1. The Role of the Department of the Treasury’s Financial Crimes Enforcement Network

The JCN also highlights the expanded role of the Financial Crimes Enforcement Network’s (“FinCEN”) whistleblower program, which provides monetary rewards for whistleblower reports that lead to successful civil or criminal enforcement actions. While the FinCEN whistleblower program originally addressed only reported violations of the Bank Secrecy Act, Congress expanded the program after Russia’s invasion of Ukraine to also provide whistleblower protections and monetary rewards concerning reports of potential violations of U.S. sanctions regulations and export control laws.

Under this expanded whistleblower program, potential whistleblowers can now report violations of U.S. sanctions regulations or export control laws to FinCEN, which would be referred onward to OFAC, BIS, and/or DOJ, as applicable, further demonstrating the coordinated approach among U.S. authorities. The JCN notes that in some cases “FinCEN may pay awards to whistleblowers whose information also led to the successful enforcement of a ‘related action,’ meaning that the agency could pay awards on enforcement actions taken under authorities such as the Export Control Reform Act.”[8] This creates an additional incentive for whistleblowers to report events that they believe to be violations of sanctions regulations or export control laws. FinCEN’s role in sanctions and export control enforcement is likely to increase—notably, OFAC director Andrea Gacki was appointed to take over as director of FinCEN on July 13, 2023.[9]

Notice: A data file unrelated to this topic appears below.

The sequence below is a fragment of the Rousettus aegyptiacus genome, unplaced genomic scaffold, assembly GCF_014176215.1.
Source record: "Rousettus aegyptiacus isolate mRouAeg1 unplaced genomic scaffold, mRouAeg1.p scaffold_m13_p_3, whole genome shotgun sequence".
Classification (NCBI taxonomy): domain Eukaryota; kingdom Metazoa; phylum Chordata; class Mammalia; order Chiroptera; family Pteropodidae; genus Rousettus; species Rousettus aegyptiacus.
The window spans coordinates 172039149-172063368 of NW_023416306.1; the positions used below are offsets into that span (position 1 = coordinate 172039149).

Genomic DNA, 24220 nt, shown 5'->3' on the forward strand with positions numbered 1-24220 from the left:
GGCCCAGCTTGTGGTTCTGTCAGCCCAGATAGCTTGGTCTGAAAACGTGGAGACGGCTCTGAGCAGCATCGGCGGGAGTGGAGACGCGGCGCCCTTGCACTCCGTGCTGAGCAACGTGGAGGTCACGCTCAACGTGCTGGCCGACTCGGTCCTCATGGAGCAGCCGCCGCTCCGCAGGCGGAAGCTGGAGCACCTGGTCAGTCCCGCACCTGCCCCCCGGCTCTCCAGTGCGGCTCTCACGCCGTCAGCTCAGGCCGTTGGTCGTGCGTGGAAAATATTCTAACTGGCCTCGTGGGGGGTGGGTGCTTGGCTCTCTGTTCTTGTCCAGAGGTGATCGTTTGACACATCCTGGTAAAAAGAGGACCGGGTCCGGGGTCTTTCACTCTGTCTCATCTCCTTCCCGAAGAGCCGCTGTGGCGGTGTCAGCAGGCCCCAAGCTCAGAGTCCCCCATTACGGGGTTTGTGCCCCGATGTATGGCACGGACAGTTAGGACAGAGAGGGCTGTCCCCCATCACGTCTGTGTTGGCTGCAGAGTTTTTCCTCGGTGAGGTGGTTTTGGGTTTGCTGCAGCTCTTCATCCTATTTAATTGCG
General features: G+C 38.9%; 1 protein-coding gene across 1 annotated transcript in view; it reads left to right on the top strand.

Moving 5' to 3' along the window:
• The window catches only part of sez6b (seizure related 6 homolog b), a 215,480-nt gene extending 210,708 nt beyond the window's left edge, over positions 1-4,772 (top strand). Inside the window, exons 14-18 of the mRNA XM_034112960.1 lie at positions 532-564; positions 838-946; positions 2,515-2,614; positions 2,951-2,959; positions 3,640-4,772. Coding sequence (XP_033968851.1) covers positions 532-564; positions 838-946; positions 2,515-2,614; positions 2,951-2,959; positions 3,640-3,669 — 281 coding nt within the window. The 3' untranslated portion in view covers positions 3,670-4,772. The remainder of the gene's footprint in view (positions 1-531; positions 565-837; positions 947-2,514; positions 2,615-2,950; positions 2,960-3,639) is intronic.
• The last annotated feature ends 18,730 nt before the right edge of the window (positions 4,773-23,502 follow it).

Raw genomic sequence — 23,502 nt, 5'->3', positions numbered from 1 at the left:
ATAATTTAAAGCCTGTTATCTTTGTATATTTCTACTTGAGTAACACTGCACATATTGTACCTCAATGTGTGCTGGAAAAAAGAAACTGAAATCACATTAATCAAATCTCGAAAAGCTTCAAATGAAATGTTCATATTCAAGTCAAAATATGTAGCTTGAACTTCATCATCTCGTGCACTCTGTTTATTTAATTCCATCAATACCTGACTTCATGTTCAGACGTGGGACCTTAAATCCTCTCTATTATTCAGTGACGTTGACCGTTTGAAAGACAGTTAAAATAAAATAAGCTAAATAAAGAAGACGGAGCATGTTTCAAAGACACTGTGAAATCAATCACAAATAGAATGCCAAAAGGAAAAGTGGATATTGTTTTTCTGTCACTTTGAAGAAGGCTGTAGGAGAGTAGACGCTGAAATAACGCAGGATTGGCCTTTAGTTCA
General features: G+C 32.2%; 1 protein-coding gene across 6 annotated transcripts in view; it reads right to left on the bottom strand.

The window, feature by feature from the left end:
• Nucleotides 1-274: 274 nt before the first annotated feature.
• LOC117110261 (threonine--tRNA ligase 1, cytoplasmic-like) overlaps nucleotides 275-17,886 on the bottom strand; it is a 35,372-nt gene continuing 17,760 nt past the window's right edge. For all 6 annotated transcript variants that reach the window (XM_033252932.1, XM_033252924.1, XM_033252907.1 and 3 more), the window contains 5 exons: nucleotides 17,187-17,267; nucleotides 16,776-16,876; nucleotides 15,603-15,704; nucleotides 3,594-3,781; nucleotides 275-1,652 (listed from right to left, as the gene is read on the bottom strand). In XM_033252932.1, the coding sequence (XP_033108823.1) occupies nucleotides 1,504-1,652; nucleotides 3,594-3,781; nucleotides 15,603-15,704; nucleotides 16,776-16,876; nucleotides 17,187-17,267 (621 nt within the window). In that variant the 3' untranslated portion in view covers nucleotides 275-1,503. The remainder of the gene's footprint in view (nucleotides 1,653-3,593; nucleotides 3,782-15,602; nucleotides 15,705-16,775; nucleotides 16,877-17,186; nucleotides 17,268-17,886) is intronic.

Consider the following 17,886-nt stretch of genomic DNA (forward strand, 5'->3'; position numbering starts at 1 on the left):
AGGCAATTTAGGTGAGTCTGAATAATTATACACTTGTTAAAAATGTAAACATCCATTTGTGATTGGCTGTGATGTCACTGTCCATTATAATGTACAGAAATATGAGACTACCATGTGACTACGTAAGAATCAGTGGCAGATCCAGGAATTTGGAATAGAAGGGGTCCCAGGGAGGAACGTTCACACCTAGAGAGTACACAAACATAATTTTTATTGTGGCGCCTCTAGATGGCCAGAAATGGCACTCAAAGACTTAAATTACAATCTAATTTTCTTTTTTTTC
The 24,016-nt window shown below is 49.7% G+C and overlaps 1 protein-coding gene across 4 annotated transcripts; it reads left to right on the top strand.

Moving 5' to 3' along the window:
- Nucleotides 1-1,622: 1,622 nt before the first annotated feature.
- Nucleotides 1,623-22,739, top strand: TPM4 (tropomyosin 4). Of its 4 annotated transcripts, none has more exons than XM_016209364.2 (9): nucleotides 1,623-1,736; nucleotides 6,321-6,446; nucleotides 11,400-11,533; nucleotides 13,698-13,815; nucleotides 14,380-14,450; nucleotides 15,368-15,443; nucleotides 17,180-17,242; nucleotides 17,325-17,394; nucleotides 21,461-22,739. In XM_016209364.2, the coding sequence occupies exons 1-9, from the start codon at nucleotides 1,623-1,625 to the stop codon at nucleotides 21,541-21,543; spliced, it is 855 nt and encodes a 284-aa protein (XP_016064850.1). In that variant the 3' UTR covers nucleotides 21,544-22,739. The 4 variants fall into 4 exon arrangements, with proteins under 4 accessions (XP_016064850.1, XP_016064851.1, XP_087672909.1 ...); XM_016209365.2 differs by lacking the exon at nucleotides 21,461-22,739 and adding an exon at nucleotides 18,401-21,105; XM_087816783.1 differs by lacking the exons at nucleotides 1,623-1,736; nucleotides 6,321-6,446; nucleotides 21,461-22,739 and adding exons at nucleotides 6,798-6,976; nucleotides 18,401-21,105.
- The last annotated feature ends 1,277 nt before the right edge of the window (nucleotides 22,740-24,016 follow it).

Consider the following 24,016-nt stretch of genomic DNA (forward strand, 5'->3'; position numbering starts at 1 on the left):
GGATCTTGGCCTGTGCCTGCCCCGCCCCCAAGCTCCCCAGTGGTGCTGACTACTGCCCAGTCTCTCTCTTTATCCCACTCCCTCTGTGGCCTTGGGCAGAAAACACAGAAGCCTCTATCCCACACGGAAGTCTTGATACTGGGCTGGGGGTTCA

1. Integrated Sanctions / Export Controls Risk Assessment

Given the rapid expansion of sanctions and export controls against Russia since its invasion of Ukraine in February 2022[10]—including increased U.S. coordination with its allies[11]—and the increasing restrictions on exports of advanced technology to China,[12] companies are encountering unprecedented enforcement risks. Unfortunately, many companies’ sanctions and export controls compliance programs were designed for a different era, when policies and procedures were focused on a more limited group of product types or a set of countries with complete bans on exports. Companies should seek to understand and address these new risks before small violations become systemic and before whistleblowers seek to monetize control failures.